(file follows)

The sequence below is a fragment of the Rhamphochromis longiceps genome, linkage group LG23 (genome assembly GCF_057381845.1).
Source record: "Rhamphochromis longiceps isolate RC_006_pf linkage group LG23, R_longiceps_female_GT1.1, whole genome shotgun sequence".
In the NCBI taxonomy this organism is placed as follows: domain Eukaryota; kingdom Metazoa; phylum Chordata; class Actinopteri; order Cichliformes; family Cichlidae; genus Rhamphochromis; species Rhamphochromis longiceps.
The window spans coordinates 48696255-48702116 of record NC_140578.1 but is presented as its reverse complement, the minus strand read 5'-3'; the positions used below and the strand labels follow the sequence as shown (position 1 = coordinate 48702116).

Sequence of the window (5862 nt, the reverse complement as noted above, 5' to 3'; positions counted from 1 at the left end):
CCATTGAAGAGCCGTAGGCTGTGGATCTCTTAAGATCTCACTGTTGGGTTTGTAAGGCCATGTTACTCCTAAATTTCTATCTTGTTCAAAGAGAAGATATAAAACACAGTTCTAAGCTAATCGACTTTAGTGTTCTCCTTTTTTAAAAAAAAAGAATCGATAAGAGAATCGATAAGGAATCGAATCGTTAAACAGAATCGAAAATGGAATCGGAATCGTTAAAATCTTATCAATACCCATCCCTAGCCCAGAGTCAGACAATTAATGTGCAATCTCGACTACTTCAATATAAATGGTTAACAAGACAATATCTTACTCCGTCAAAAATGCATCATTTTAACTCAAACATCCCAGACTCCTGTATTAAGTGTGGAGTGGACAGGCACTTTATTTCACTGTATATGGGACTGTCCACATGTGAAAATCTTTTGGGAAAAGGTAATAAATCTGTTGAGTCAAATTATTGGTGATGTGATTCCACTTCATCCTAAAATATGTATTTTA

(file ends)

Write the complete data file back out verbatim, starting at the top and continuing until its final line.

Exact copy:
The sequence below is a fragment of the Rhamphochromis longiceps genome, linkage group LG23 (genome assembly GCF_057381845.1).
Source record: "Rhamphochromis longiceps isolate RC_006_pf linkage group LG23, R_longiceps_female_GT1.1, whole genome shotgun sequence".
In the NCBI taxonomy this organism is placed as follows: domain Eukaryota; kingdom Metazoa; phylum Chordata; class Actinopteri; order Cichliformes; family Cichlidae; genus Rhamphochromis; species Rhamphochromis longiceps.
The window spans coordinates 48696255-48702116 of record NC_140578.1 but is presented as its reverse complement, the minus strand read 5'-3'; the positions used below and the strand labels follow the sequence as shown (position 1 = coordinate 48702116).

Sequence of the window (5862 nt, the reverse complement as noted above, 5' to 3'; positions counted from 1 at the left end):
CCATTGAAGAGCCGTAGGCTGTGGATCTCTTAAGATCTCACTGTTGGGTTTGTAAGGCCATGTTACTCCTAAATTTCTATCTTGTTCAAAGAGAAGATATAAAACACAGTTCTAAGCTAATCGACTTTAGTGTTCTCCTTTTTTAAAAAAAAAGAATCGATAAGAGAATCGATAAGGAATCGAATCGTTAAACAGAATCGAAAATGGAATCGGAATCGTTAAAATCTTATCAATACCCATCCCTAGCCCAGAGTCAGACAATTAATGTGCAATCTCGACTACTTCAATATAAATGGTTAACAAGACAATATCTTACTCCGTCAAAAATGCATCATTTTAACTCAAACATCCCAGACTCCTGTATTAAGTGTGGAGTGGACAGGCACTTTATTTCACTGTATATGGGACTGTCCACATGTGAAAATCTTTTGGGAAAAGGTAATAAATCTGTTGAGTCAAATTATTGGTGATGTGATTCCACTTCATCCTAAAATATGTATTTTA